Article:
Judaica Europeana: An Infrastructure for Aggregating Jewish Content
Keywords:Digital Libraries, Metadata, Linked Data, Semantic Web, RDF, SKOS, EDM, Digital Humanities, Vocabularies, Ontologies, Metadata enrichment, Context, Encyclopedias, Europeana, DPLA, Data Model, European Commission, EC, Jewish content, Jewish collections, Libraries, Museums, Archives, Multimedia archives, Jewish networking, Jewish Studies
Judaica Europeana envisions a world in which all digitized Jewish content in a variety of databases worldwide is aggregated and made accessible to users and applications anywhere, at any time. It seeks to set the ground so such content is cross-linked to conceptual structures (vocabularies, encyclopedias) that enrich them and provide contextual significance.
Judaica Europeana is part of a cluster of projects building Europeana, a Linked Data infrastructure initiative of the European Commission. Judaica Europeana involves now some thirty-five partners from Europe, America and Israel, among them some of the most important Jewish content holders running long term digitization programs. It aggregated more than five million digital cultural objects and is continuing to process more. The data model (EDM) for describing these contents is that adopted by both leading world initiatives, Europeana and the Digital Public Library of America. The basic approach enabling EDM and based on the application of protocols and standards like RDF and Linked Data is surveyed and some actual examples of their current applications provided.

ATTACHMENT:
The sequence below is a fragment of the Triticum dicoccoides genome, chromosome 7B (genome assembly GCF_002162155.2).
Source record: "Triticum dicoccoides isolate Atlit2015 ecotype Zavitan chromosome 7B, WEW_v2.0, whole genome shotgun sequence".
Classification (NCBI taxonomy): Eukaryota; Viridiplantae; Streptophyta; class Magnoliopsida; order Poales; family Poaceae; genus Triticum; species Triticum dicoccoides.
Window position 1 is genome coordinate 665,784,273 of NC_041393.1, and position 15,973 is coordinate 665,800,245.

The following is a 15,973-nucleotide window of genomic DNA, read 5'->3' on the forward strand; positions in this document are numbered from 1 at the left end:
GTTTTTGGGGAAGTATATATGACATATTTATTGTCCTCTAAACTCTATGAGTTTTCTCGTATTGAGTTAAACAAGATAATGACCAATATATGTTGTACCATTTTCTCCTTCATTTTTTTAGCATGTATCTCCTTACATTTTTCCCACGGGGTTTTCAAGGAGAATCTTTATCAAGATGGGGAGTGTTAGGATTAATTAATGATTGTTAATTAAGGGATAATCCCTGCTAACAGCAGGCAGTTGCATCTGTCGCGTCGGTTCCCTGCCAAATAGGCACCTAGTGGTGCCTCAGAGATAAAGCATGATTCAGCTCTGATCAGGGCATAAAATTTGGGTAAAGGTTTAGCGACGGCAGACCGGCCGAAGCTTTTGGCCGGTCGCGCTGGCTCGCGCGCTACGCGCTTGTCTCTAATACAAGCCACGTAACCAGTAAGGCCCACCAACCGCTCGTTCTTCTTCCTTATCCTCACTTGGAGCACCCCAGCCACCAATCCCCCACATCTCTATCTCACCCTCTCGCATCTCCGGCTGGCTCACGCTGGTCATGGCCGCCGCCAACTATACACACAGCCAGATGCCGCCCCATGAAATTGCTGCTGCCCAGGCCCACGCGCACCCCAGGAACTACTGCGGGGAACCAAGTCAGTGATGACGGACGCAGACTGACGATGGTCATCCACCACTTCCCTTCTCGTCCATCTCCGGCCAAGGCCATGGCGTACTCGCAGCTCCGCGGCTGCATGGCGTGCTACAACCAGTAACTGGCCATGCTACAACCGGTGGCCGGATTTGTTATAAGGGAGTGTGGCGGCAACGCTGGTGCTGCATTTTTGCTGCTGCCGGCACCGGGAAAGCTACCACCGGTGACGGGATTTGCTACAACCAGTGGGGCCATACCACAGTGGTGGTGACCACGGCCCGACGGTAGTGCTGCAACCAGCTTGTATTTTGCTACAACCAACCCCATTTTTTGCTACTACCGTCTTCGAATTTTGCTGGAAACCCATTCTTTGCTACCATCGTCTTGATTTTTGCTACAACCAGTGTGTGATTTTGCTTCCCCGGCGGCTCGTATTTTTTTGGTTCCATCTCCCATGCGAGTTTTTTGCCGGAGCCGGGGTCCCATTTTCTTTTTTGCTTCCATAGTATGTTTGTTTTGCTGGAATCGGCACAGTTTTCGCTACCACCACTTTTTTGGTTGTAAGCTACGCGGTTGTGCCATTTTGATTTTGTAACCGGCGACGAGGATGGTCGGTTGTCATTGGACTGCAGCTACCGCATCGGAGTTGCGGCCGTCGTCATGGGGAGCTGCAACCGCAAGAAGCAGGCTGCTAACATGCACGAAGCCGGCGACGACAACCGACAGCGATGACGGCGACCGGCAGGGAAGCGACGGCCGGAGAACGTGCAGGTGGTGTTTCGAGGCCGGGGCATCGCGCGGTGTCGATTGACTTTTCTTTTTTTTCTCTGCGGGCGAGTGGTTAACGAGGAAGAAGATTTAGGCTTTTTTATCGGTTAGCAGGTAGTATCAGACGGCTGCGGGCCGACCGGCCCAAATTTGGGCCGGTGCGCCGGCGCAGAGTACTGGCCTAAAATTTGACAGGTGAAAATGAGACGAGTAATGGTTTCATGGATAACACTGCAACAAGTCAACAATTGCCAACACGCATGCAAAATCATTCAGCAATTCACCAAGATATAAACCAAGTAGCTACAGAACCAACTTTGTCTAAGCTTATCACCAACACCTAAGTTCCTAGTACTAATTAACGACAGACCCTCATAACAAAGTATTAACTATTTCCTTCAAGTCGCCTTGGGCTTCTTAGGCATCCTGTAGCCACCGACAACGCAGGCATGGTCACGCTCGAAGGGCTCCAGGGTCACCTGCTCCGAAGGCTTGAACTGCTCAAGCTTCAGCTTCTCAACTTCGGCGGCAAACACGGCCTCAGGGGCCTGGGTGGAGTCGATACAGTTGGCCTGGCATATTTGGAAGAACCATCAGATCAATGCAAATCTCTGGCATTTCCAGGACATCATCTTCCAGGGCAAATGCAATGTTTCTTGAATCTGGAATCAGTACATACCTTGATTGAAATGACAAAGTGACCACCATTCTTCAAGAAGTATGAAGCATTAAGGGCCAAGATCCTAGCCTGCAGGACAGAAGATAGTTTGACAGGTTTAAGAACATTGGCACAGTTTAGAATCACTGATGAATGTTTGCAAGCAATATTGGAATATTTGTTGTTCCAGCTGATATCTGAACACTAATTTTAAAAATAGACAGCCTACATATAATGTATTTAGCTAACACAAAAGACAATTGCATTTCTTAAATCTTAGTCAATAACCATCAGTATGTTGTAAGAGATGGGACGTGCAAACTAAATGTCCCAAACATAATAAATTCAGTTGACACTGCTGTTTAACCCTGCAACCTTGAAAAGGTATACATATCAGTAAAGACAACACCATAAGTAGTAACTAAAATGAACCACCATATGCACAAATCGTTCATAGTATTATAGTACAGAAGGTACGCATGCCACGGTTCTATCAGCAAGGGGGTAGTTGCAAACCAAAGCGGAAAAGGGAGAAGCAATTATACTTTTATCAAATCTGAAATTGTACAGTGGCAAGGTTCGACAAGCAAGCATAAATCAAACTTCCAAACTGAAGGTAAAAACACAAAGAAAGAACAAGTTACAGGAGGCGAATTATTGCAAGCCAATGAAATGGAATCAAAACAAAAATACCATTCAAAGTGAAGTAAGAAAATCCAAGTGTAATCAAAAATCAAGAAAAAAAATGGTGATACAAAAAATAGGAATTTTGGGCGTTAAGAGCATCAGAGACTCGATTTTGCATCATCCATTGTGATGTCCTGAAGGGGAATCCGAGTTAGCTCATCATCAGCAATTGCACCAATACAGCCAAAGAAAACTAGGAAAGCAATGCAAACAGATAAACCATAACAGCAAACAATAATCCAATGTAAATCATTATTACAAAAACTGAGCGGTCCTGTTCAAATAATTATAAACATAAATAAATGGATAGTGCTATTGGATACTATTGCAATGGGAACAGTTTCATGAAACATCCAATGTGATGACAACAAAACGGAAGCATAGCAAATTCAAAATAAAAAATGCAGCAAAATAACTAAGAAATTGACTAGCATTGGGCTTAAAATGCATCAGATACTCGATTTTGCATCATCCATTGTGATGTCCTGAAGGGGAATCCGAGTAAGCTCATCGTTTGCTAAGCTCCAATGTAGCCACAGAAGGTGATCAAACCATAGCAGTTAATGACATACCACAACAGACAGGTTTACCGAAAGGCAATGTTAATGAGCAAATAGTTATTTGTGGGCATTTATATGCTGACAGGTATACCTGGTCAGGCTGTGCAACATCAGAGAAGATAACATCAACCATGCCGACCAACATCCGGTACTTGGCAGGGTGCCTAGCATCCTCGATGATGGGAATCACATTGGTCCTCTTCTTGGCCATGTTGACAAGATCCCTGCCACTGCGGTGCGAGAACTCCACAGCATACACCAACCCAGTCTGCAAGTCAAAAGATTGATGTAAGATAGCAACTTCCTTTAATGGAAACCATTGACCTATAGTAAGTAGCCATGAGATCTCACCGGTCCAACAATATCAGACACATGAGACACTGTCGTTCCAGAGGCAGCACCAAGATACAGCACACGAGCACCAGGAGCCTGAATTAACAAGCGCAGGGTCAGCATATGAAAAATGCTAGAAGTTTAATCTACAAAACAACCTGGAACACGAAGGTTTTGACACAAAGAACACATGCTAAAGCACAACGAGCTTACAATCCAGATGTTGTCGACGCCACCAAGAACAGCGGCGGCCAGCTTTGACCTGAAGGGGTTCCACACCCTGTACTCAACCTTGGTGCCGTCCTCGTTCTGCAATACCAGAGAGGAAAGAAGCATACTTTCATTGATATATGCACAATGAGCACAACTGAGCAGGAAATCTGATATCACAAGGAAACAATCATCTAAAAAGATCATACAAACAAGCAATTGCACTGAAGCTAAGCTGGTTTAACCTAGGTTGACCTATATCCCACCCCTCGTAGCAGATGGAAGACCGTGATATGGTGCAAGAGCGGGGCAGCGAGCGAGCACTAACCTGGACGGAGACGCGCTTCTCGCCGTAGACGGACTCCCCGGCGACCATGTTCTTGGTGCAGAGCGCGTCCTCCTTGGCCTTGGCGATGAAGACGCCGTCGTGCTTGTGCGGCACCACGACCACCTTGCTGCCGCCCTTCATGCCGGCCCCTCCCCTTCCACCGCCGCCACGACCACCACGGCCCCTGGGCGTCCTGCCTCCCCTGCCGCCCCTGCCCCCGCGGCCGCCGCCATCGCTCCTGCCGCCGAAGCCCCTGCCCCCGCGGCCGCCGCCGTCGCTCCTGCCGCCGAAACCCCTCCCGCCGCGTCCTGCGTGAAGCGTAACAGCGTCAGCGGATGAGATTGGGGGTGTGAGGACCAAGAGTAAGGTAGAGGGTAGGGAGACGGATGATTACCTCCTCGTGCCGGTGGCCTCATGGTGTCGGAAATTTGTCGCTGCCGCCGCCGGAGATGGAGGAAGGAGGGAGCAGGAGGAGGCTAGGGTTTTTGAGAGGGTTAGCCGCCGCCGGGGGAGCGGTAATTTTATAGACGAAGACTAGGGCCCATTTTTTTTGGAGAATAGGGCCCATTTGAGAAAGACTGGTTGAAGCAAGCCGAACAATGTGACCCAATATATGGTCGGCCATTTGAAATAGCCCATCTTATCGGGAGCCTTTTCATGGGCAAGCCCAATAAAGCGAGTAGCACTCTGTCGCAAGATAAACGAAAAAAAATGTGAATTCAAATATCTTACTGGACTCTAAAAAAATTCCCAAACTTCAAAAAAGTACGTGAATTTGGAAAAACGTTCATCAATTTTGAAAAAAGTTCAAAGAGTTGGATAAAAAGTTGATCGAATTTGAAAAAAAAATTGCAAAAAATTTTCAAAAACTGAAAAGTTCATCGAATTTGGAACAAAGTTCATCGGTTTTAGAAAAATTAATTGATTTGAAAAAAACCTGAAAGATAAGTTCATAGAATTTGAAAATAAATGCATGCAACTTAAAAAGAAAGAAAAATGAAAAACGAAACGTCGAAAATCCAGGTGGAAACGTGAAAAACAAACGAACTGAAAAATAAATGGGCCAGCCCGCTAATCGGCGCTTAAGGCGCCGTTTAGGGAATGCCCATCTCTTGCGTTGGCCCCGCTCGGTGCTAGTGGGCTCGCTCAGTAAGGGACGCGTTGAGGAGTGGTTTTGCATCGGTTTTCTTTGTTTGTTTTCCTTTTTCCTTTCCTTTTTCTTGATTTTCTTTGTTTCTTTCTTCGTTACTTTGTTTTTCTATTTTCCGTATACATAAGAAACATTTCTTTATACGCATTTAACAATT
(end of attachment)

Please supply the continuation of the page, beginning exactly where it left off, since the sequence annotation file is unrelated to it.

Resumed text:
The critical role of vocabularies for conceptual integration and access to contents is reviewed. A work program is outlined for the use of such vocabularies (thesauri, taxonomies, encyclopedias, etc.) to enrich the digitized content, interlink its diverse manifestations, and provide context and meaning. A first substantial achievement in carrying out such program is the publication of the YIVO Encyclopedia of Jews in Eastern Europe as Linked Data.
Two main challenges facing the domain in the near future are detailed: (1) How to expand the availability, reaching a critical mass, of Jewish related vocabularies supporting queries like Who? What? When? Where? and expressed in the Linked Data/SKOS formats. (2) How the solid bases of such infrastructure so established may have an enabling effect in the development of new services: sophisticated offerings to the patrons of websites/portals, advanced K-12 ICT-based education, mobile cultural tourism applications, e-books, digital narratives storytelling, digital humanities scholarship, virtual research environments, MOOCs.
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